• Current Health and Massachusetts General Hospital (MGH) and the Mbarara University of Science and Technology (MUST) collaborate in a study aimed at reducing maternal deaths.
  • In sub-Saharan Africa, a woman faces 1 in 37 chance of dying due to pregnancy or childbirth-related complications, the highest maternal mortality rate globally.
  • The initiative will see Current Health providing its patient management platform to healthcare providers at Uganda’s Mbarara Regional Referral Hospital.

Current Health, an AI-powered patient management platform, is collaborating with Massachusetts General Hospital (MGH) and the Mbarara University of Science and Technology (MUST) in a study aimed at reducing maternal deaths and severe complications following cesarean delivery in Sub-Saharan Africa.

Through the initiative is funded by the National Institutes of Health and led by Adeline Boatin, MD, MPH, lead investigator and physician in the department of Obstetrics, Gynecology at MGH, and Joseph Ngonzi, MBChB, senior lecturer in the Department of Obstetrics and Gynecology, Faculty of Medicine at MUST.

Current health AI powered solution
Current health AI powered solution
current health

“Ensuring that all women have access to quality healthcare no matter where they live is deeply important,” said Dr. Boatin. “By studying the use of patient management technology, we hope to identify the role it may play in improving healthcare in resource-limited settings and preventing maternal death and complications.”

Current Health’s mission is to create a world where no one dies from preventable death and where healthcare is proactive, not reactive,” said Chris McCann, CEO, Current Health. “With this study, we immediately recognized an opportunity to make an enormous and positive impact on healthcare in this region. Our technology may be ideally suited to the rural environment of sub-Saharan Africa, monitoring the vitals of postpartum women to ensure they remain in stable condition after giving birth. With Drs. Boatin and Ngonzi and their team, we believe that we can have an incredible impact.”

Sub-Saharan Africa has the highest maternal mortality rate globally

In sub-Saharan Africa, a woman faces a 1 in 37 chance of dying due to pregnancy or childbirth-related complications, the highest maternal mortality rate globally.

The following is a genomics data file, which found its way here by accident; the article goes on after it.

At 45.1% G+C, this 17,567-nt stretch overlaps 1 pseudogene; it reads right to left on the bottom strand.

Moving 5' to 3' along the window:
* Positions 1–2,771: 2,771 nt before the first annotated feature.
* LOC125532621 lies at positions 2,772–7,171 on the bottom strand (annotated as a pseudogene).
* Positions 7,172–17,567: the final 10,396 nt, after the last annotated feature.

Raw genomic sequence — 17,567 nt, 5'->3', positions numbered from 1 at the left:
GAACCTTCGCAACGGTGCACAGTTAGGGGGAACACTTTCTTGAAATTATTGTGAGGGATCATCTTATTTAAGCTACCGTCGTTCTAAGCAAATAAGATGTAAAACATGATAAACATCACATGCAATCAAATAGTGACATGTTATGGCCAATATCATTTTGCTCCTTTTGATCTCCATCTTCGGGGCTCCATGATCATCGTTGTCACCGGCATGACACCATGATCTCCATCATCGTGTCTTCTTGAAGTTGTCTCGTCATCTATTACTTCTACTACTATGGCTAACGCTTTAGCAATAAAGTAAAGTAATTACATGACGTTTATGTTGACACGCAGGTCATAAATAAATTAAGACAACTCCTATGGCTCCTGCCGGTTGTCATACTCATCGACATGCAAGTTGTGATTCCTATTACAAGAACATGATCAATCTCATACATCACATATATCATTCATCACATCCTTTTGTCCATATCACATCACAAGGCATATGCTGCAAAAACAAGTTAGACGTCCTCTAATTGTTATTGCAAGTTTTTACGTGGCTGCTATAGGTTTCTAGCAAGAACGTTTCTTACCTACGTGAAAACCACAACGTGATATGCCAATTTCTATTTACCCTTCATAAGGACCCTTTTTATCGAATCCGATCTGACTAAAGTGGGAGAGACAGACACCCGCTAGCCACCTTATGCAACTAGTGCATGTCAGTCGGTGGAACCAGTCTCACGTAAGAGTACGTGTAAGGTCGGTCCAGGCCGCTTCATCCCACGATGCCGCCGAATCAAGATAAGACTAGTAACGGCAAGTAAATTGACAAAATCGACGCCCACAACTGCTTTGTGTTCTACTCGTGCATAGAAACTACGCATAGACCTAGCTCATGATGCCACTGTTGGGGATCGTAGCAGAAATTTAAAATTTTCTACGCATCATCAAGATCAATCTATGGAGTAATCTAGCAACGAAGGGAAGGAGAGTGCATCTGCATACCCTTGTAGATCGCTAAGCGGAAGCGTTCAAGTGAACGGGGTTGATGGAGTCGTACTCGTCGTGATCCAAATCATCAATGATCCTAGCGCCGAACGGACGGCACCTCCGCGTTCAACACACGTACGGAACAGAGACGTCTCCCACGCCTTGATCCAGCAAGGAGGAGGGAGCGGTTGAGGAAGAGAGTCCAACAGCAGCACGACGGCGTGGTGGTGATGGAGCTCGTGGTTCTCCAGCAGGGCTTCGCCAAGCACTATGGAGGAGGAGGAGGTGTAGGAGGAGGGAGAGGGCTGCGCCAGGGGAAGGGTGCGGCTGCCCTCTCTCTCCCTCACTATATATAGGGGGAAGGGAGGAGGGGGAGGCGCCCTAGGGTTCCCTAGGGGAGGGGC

Maternal mortality, file photo used to depict the story
Maternal mortality, file photo used to depict the story

This accounts for more than two-thirds of all maternal deaths worldwide each year. Many of these deaths are preventable, especially those that occur within 24 hours of cesarean delivery. But with an extreme shortage of healthcare providers – in 2013, sub-Saharan Africa had a deficit of an estimated 1.8 million health workers – detecting childbirth issues before they become crises can be extremely challenging.

With a focus on using technology and innovation to identify patients at risk of deterioration – especially in environments with a poor staff-to-patient ratio – Current Health, in a statement, said it is positioned to tackle this pervasive issue with its real-time patient data to healthcare providers, enabling doctors and nurses to monitor a patient’s condition no matter where they are located. With this information, healthcare providers can prioritize care to those at the highest risk of deterioration.

The initiative will cater for 1,235 women in the first 12-24 months of the study

With this initiative, Current Health will provide its patient management platform to healthcare providers at Uganda’s Mbarara Regional Referral Hospital.

Providers will use Current Health’s solution to more closely manage patients after cesarean delivery to improve the detection of potential crisis following childbirth. Together, Current Health, MGH and MUST aim to provide improved care to 1,235 women in the first 12-24 months of the study.